Malcolm Turnbull
Malcolm Turnbull speaks to the media after winning the leadership ballot at Parliament House on Sept. 14, 2015, in Canberra, Australia. Stefan Postles/Getty Images

Australia could become a bigger force in the fight against climate change after a leadership shake-up Monday. Malcolm Turnbull, who defeated Prime Minister Tony Abbott in a party challenge, previously called for slashing harmful greenhouse gas emissions and toughening Australia’s climate policies -- two approaches Abbott long opposed.

Australia is among the nearly 200 nations working to forge a global emissions treaty at a United Nations conference in Paris this December. Under Abbott, Australia faced fierce criticism from European and other negotiators, who accused the Australian government of setting unambitious policies to reduce carbon pollution from energy production and agriculture. Australia is the world’s fifth-largest coal producer and accounts for 1.5 percent of the world’s greenhouse gas emissions.

With Turnbull at the helm, experts said they expect Australia will act more urgently to confront the climate crisis, according to media reports. Turnbull will be sworn in Tuesday as Australia’s prime minister. The lawmaker won a party ballot Monday to become the leader of the Liberal party, unseating Abbott, who is stepping down amid widespread dissatisfaction with his overall performance among fellow Liberal lawmakers.

“It’s great news. There is no political leader in Australia who is less interested in tackling climate change than Tony Abbott,” Richard Dennis, chief economist at the Australia Institute, a think tank, told Responding to Climate Change (RTCC), an environmental news site. “Any change of the Liberal leadership is good, not just for Australia’s climate policy but for the world’s collective attempts to tackle climate change.”

Australia GHG emissions
Australia's total greenhouse gas emissions from March 2005 to March 2015. In the legend, LULUCF refers to emissions from Land Use, Land Use Change and Forestry. Australia Department of the Environment

Turnbull has been a supporter of economic policies to reduce Australia’s greenhouse gas emissions. In 2009, he backed an “emissions trading scheme,” a cap-and-trade program to curb power plant pollution. Abbott, who once called climate science “absolute crap,” made repealing carbon policies a centerpiece of his 2013 election campaign. The Australian parliament last year ultimately voted to scrap an existing tax on carbon emissions and plans for the trading scheme, a move largely decried by climate activists in Australia and worldwide.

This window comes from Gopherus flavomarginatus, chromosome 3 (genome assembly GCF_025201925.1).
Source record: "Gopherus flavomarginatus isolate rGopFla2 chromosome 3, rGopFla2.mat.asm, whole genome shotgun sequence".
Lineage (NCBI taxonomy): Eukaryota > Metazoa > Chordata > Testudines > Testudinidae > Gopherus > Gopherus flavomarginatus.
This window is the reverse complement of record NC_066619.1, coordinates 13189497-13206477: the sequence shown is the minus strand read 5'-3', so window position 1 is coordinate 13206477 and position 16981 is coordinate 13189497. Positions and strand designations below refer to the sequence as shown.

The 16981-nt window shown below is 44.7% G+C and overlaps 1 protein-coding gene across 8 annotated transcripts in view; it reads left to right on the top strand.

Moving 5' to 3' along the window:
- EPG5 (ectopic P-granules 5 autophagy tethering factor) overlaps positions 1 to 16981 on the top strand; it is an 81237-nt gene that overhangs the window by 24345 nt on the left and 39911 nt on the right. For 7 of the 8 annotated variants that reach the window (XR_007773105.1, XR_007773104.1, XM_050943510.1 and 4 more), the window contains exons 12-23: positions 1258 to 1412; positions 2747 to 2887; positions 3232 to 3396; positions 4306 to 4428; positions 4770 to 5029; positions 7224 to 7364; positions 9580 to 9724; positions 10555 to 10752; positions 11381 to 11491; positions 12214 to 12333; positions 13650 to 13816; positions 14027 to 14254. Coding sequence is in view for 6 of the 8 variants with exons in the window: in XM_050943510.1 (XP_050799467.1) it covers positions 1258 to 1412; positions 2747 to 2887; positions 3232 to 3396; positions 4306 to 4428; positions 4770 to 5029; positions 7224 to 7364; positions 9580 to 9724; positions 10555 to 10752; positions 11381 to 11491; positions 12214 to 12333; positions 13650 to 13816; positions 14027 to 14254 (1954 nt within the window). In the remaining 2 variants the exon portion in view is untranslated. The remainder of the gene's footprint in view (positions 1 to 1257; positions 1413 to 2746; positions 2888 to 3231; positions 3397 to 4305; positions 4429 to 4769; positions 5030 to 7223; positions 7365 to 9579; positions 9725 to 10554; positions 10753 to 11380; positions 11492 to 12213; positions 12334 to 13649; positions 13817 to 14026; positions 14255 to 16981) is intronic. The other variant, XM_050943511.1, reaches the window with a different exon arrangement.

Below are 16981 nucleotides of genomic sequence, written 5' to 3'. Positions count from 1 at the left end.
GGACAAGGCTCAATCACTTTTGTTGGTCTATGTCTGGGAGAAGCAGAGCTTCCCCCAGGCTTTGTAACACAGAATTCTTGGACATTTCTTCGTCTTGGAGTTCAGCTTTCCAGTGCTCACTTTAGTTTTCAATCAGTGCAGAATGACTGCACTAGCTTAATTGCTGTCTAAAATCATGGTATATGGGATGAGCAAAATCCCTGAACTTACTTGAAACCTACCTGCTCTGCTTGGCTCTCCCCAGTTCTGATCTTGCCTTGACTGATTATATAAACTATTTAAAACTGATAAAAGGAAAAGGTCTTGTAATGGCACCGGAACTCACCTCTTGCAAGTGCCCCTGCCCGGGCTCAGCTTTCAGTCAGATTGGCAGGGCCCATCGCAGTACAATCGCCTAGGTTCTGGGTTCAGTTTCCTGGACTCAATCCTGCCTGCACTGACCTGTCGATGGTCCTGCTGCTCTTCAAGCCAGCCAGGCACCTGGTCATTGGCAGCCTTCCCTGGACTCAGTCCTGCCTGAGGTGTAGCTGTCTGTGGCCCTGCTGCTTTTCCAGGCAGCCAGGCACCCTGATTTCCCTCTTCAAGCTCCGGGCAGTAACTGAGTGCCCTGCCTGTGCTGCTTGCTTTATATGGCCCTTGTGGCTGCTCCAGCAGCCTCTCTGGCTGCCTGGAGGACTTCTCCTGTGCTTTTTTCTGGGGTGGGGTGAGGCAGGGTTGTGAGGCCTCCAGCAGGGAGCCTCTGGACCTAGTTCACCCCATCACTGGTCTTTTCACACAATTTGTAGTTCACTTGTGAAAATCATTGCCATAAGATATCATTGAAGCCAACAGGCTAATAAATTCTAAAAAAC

The Abbott government again caught heat from environmental groups in December after a U.N. summit in Lima, Peru, the precursor to this year’s talks in Paris. Organizations such as Greenpeace and Climate Action Tracker suggested Australia had underreported its total emissions from land clearing and forestry in an effort to escape more stringent targets, a claim Australia’s government denied.

Climate activists and some business groups also have criticized Australia’s plans for slashing emissions. As part of U.N. negotiations, each participating country has agreed to submit an Intended Nationally Determined Contribution -- the total emissions reductions each country will provide toward a broader global pact. Under Abbott, Australia pledged to cut greenhouse gases by 26 to 28 percent below 2005 levels by 2030, a goal critics say is unambitious.

Despite Turnbull’s calls for tougher climate action, Australia is unlikely to see a dramatic turnaround in its climate policies in the near future. In a press conference after Monday’s vote, Turnbull said he supported the emissions target set by Abbott and would stick to existing domestic policies for reducing emissions.

Still, experts said they expected other important signals from Turnbull, including the strengthening of a national renewable energy policy weakened under Abbott. One observer from the environmental markets industry said that, unlike Abbot, Turnbull will likely attend the U.N. climate talks in Paris, the climate news outlet Carbon Pulse reported.

“That has to be a step in the right direction,” the source told Carbon Pulse, declining to be named.